The fruit trees are coming into blossom and the weather has been good for pollination.
We have already harvested mountains of rhubarb and we managed to sell a fair amount which made a small contribution to the coffers. We don't charge much, but I would rather people enjoyed it than it went to waste every year. Rhubarb plants are dead easy to grow, even easier to propagate and they shade out all weeds. The perfect crop!
We have had both mowers out and they are both still working. The veg patch starts to reveal its plan once the top is taken off the winter grass growth and the beds are cleared and worked.
The soil is warming up and drying rapidly. Working it is a delight at the moment and I have been working hard to get all the weeds out and prepare the beds for planting. Broad beans, early potatoes, parsnip seeds, garlic and onion sets are in the ground already. In the next week there'll be a lot more crops being sown.
The garlic is doing well.
I have now sown parsnips down the rows.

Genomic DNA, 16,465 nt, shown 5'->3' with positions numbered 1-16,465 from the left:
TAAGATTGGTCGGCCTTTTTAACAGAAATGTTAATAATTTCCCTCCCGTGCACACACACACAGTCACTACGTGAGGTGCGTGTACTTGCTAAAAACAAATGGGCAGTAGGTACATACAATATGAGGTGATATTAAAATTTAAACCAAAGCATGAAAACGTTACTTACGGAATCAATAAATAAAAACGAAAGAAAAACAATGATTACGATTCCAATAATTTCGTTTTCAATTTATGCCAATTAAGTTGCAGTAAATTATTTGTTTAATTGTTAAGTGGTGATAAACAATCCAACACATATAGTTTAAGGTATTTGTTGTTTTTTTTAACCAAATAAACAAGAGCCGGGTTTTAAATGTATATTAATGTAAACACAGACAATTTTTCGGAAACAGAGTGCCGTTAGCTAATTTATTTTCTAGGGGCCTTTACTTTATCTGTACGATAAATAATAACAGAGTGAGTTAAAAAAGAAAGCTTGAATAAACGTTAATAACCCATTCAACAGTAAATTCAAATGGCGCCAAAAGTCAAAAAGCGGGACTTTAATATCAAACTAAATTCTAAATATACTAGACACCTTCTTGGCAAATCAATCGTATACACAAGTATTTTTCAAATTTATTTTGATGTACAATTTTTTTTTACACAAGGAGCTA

These two crops always do very well together and
the garlic is out before the parsnips take over the space
The early potatoes in the polytunnel will be ready soon and the mangetout are rapidly growing. I am anticipating the first flowers and pods very soon. My second sowing of carrots has germinated well, unlike the first and my turnip rows are already shading out the weeds.
The polytunnel is full of seed trays at this time of year, young plants being raised either to go in the tunnel beds or to go outside later.
Today I start making my rosemary oil which I am hoping will be my chief weapon of destruction when it comes to spider mites this year.
Birdlife on the farm
Our winter visitors have all but moved on now and we are still awaiting the arrival of most of our summer visitors. Every evening I anticipate the chattering of swallows in the skies above the veg patch but as yet they are still not back.
Our resident birds are taking full advantage of the early start that braving the English winter gives them. The Little Owls are back in the hollow Ash tree again and the Pied Wagtails are back under the pallets. Crows, Woodpigeons, Blue and Great Tits are all nesting in the Ash trees while Blackbirds, Stock Doves, Song Thrushes and Robins hide away in the ivy which clambers up the trees.
A pair of Linnets has appeared and I am very pleased to see Greenfinches occasionally visiting the feeders, though the Tree Sparrows are not around so far this year.
It's been a good spring for Reed Buntings and Yellowhammers which continue to frequent the feeders, both near the house and the feeding station I have set up down in the young woodland.